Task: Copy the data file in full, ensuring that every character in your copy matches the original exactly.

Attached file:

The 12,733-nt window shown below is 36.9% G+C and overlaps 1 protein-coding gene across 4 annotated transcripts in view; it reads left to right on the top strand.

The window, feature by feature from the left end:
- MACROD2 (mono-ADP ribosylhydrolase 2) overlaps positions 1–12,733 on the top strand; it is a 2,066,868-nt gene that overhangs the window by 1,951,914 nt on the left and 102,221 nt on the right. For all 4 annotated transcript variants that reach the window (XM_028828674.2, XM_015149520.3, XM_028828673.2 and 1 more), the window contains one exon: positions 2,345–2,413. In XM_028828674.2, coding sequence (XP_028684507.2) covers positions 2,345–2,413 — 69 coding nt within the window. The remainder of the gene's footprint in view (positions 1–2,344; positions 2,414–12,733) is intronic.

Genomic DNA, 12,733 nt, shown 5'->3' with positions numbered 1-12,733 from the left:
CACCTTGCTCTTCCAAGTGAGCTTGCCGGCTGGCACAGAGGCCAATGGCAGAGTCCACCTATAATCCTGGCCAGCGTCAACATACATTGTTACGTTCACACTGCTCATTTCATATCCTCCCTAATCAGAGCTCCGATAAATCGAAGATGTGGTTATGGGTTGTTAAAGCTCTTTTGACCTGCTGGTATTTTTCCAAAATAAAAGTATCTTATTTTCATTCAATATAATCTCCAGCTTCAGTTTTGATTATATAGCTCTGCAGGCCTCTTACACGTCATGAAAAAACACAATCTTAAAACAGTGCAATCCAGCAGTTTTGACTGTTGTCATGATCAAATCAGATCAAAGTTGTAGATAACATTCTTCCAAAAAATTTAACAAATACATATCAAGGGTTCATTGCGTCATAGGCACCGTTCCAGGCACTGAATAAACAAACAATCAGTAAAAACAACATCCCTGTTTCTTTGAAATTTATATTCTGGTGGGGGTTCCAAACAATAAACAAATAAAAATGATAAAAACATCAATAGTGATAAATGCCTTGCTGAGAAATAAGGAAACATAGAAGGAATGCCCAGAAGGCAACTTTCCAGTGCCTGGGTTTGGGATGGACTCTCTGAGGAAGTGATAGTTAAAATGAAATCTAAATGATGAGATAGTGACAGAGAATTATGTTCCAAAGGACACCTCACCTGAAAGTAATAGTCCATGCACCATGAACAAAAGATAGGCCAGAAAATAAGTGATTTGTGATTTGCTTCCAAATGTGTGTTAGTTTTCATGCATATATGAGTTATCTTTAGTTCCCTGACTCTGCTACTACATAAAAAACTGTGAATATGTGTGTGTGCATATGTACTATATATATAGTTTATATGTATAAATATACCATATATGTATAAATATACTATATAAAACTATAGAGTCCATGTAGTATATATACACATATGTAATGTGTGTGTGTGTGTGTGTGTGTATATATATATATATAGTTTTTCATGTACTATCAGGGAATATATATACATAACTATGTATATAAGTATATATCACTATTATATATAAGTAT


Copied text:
The 12,733-nt window shown below is 36.9% G+C and overlaps 1 protein-coding gene across 4 annotated transcripts in view; it reads left to right on the top strand.

The window, feature by feature from the left end:
- MACROD2 (mono-ADP ribosylhydrolase 2) overlaps positions 1–12,733 on the top strand; it is a 2,066,868-nt gene that overhangs the window by 1,951,914 nt on the left and 102,221 nt on the right. For all 4 annotated transcript variants that reach the window (XM_028828674.2, XM_015149520.3, XM_028828673.2 and 1 more), the window contains one exon: positions 2,345–2,413. In XM_028828674.2, coding sequence (XP_028684507.2) covers positions 2,345–2,413 — 69 coding nt within the window. The remainder of the gene's footprint in view (positions 1–2,344; positions 2,414–12,733) is intronic.

Genomic DNA, 12,733 nt, shown 5'->3' with positions numbered 1-12,733 from the left:
CACCTTGCTCTTCCAAGTGAGCTTGCCGGCTGGCACAGAGGCCAATGGCAGAGTCCACCTATAATCCTGGCCAGCGTCAACATACATTGTTACGTTCACACTGCTCATTTCATATCCTCCCTAATCAGAGCTCCGATAAATCGAAGATGTGGTTATGGGTTGTTAAAGCTCTTTTGACCTGCTGGTATTTTTCCAAAATAAAAGTATCTTATTTTCATTCAATATAATCTCCAGCTTCAGTTTTGATTATATAGCTCTGCAGGCCTCTTACACGTCATGAAAAAACACAATCTTAAAACAGTGCAATCCAGCAGTTTTGACTGTTGTCATGATCAAATCAGATCAAAGTTGTAGATAACATTCTTCCAAAAAATTTAACAAATACATATCAAGGGTTCATTGCGTCATAGGCACCGTTCCAGGCACTGAATAAACAAACAATCAGTAAAAACAACATCCCTGTTTCTTTGAAATTTATATTCTGGTGGGGGTTCCAAACAATAAACAAATAAAAATGATAAAAACATCAATAGTGATAAATGCCTTGCTGAGAAATAAGGAAACATAGAAGGAATGCCCAGAAGGCAACTTTCCAGTGCCTGGGTTTGGGATGGACTCTCTGAGGAAGTGATAGTTAAAATGAAATCTAAATGATGAGATAGTGACAGAGAATTATGTTCCAAAGGACACCTCACCTGAAAGTAATAGTCCATGCACCATGAACAAAAGATAGGCCAGAAAATAAGTGATTTGTGATTTGCTTCCAAATGTGTGTTAGTTTTCATGCATATATGAGTTATCTTTAGTTCCCTGACTCTGCTACTACATAAAAAACTGTGAATATGTGTGTGTGCATATGTACTATATATATAGTTTATATGTATAAATATACCATATATGTATAAATATACTATATAAAACTATAGAGTCCATGTAGTATATATACACATATGTAATGTGTGTGTGTGTGTGTGTGTGTATATATATATATATAGTTTTTCATGTACTATCAGGGAATATATATACATAACTATGTATATAAGTATATATCACTATTATATATAAGTAT